System safety is a specialty within system engineering that supports program risk management. It is the application of engineering and management principles, criteria and techniques to optimize safety. The goal of System Safety is to optimize safety by the identification of safety related risks, eliminating or controlling them by design and/or procedures, based on acceptable system safety precedence. System Safety Management as a critical functional discipline to be applied during all phases of the life cycle of an acquisition. SSM contains a five step approach:
The system safety principles involved in each of these steps are discussed in the following paragraphs.
System safety must be planned. It is an integrated and comprehensive engineering effort that requires a trained staff experienced in the application of safety engineering principles. The effort is interrelated, sequential and continuing throughout all program phases. The plan must influence facilities, equipment, procedures and personnel. Planning should include transportation, logistics support, storage, packing, and handling, and should address Commercial Off-the-Shelf (COTS) and Non-developmental Items (NDI). A System Safety Management Plan is needed in the Preinvestment Decision phases to address the management objectives, responsibilities, program requirements, and schedule (who?, what?, when?, where?, and why?). After the Investment Decision is made and a program is approved for implementation, a System Safety Program Plan is needed.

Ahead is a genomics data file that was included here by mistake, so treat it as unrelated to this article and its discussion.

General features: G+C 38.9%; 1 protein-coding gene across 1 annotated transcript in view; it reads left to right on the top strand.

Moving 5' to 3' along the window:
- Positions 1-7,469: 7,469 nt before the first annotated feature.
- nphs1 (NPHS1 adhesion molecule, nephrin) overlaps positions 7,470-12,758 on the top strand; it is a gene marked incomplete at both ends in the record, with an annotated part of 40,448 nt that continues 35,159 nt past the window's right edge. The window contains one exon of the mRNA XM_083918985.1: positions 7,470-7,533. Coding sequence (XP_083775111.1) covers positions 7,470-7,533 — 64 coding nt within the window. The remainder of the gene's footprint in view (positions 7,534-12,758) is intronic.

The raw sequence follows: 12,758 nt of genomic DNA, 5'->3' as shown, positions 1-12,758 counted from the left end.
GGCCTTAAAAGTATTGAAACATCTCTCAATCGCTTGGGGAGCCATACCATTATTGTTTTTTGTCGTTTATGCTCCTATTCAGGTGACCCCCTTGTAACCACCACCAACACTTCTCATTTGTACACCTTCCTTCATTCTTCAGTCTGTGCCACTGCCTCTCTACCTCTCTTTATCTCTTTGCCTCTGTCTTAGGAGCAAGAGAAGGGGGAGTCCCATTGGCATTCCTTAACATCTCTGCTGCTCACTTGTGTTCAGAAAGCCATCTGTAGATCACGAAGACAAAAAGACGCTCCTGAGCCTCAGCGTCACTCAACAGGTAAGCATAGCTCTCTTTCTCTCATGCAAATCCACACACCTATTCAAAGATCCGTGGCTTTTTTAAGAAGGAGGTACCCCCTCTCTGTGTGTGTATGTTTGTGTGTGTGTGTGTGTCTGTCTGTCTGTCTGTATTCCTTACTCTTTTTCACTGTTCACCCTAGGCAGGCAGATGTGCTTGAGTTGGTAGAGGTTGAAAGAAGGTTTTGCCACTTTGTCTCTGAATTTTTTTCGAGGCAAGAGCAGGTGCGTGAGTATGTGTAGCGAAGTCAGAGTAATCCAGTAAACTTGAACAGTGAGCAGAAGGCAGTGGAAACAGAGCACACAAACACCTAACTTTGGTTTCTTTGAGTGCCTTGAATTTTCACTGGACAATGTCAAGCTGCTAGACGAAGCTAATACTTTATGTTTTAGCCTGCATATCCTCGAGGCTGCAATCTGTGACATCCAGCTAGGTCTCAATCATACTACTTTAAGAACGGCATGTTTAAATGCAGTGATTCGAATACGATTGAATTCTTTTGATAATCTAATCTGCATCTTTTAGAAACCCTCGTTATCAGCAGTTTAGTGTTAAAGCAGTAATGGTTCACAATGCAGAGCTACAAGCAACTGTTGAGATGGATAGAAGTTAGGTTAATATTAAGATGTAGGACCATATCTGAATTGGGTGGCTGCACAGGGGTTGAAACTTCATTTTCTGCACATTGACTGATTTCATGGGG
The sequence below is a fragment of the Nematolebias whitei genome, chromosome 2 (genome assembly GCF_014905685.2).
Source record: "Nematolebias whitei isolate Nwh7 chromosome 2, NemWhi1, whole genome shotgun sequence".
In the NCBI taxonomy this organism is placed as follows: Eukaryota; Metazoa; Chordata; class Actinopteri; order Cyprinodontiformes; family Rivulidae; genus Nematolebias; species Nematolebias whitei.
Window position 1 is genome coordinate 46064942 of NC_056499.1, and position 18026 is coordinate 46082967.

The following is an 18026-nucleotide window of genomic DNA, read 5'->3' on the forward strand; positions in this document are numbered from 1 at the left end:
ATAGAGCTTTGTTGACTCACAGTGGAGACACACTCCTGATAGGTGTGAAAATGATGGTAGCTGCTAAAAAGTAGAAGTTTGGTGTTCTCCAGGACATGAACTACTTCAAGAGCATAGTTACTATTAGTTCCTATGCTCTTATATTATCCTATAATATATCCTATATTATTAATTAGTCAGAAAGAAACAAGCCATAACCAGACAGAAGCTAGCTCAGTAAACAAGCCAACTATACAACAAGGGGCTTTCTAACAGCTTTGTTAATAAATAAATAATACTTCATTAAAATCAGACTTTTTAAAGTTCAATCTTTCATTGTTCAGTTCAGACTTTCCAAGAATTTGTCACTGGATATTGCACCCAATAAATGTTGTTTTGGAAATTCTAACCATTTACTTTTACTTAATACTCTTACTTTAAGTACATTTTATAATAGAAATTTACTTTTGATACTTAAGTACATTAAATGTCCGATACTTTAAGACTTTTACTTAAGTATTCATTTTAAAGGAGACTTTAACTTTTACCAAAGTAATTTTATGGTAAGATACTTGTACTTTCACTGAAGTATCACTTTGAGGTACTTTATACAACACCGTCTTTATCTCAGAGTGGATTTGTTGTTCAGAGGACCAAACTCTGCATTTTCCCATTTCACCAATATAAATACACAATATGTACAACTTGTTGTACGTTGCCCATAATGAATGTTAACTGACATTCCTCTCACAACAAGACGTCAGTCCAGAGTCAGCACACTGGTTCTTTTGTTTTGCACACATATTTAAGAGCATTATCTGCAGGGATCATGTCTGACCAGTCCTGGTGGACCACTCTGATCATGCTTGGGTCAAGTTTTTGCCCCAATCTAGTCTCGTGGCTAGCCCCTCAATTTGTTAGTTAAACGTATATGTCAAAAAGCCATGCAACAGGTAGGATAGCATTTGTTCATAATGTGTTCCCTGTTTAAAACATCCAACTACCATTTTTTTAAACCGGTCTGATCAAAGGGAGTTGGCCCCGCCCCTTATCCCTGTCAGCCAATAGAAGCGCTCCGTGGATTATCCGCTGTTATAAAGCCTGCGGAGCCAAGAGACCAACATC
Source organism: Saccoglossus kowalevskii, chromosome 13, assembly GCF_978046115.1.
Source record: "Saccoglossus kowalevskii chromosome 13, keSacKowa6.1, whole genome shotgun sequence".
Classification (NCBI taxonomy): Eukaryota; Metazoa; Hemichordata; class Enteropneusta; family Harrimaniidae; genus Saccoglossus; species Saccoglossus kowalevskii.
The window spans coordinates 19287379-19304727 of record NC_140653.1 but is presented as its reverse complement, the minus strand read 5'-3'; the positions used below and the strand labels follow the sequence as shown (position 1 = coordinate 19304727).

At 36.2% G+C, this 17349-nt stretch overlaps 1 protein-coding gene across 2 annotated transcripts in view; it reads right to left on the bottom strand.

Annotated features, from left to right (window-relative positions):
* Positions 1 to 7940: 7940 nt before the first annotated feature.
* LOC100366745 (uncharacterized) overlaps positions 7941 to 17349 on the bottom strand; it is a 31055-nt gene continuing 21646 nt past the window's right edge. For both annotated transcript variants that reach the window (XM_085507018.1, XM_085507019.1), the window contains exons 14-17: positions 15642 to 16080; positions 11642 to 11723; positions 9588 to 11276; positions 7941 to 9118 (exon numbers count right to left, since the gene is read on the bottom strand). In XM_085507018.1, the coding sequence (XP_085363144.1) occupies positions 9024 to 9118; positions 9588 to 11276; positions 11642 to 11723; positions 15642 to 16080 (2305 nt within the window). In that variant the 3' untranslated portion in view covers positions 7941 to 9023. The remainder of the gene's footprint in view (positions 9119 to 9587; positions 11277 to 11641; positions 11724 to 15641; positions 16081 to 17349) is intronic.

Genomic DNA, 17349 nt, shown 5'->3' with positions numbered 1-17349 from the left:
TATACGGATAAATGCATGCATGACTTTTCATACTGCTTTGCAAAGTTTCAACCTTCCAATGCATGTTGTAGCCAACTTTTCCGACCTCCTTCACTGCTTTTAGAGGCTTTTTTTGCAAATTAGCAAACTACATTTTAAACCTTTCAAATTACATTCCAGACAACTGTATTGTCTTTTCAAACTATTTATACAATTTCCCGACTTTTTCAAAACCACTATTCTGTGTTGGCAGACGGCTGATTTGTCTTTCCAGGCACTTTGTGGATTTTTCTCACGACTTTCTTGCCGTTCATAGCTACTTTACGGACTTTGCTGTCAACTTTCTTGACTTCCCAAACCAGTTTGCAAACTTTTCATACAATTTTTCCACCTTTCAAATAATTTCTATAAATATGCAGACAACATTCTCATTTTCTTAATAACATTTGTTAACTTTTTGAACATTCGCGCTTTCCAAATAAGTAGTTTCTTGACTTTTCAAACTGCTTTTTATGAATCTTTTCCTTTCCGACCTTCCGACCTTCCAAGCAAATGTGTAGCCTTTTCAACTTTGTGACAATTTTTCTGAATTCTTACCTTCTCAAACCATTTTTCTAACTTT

Throughout this document, the term Managing Authority (MA) is used to identify the responsible entity for managing the system safety effort. In all cases, the MA has responsibility for the program, project or activity. Managerial and technical procedures to be used must be approved by the MA. The MA resolves conflicts between safety requirements and other design requirements, and resolves conflicts between associate contractors when applicable.
System safety requirements must be consistent with other program requirements. A balanced program attempts to optimize safety, performance and cost. System safety program balance is the product of the interplay between system safety and the other three familiar program elements of cost, schedule, and performance as shown in the figure below.
Programs cannot afford accidents that will prevent the achievement of the primary mission goals. However, neither can we afford systems that cannot perform due to unreasonable and unnecessary safety requirements. Safety must be placed in its proper perspective. A correct safety balance cannot be achieved unless acceptable and unacceptable conditions are established early enough in the program to allow for the selection of the optimum design solution and/or operational alternatives. Defining acceptable and unacceptable risk is as important for cost-effective accident prevention as is defining cost and performance parameters.
Source: FAA Office of System Safety
Copyright ©2000-2016 Geigle Safety Group, Inc. All rights reserved. Federal copyright prohibits unauthorized reproduction by any means without permission. Students may reproduce materials for personal study. Disclaimer: This material is for training purposes only to inform the reader of occupational safety and health best practices and general compliance requirement and is not a substitute for provisions of the OSH Act of 1970 or any governmental regulatory agency. CertiSafety is a division of Geigle Safety Group, Inc., and is not connected or affiliated with the U.S. Department of Labor (DOL), or the Occupational Safety and Health Administration (OSHA).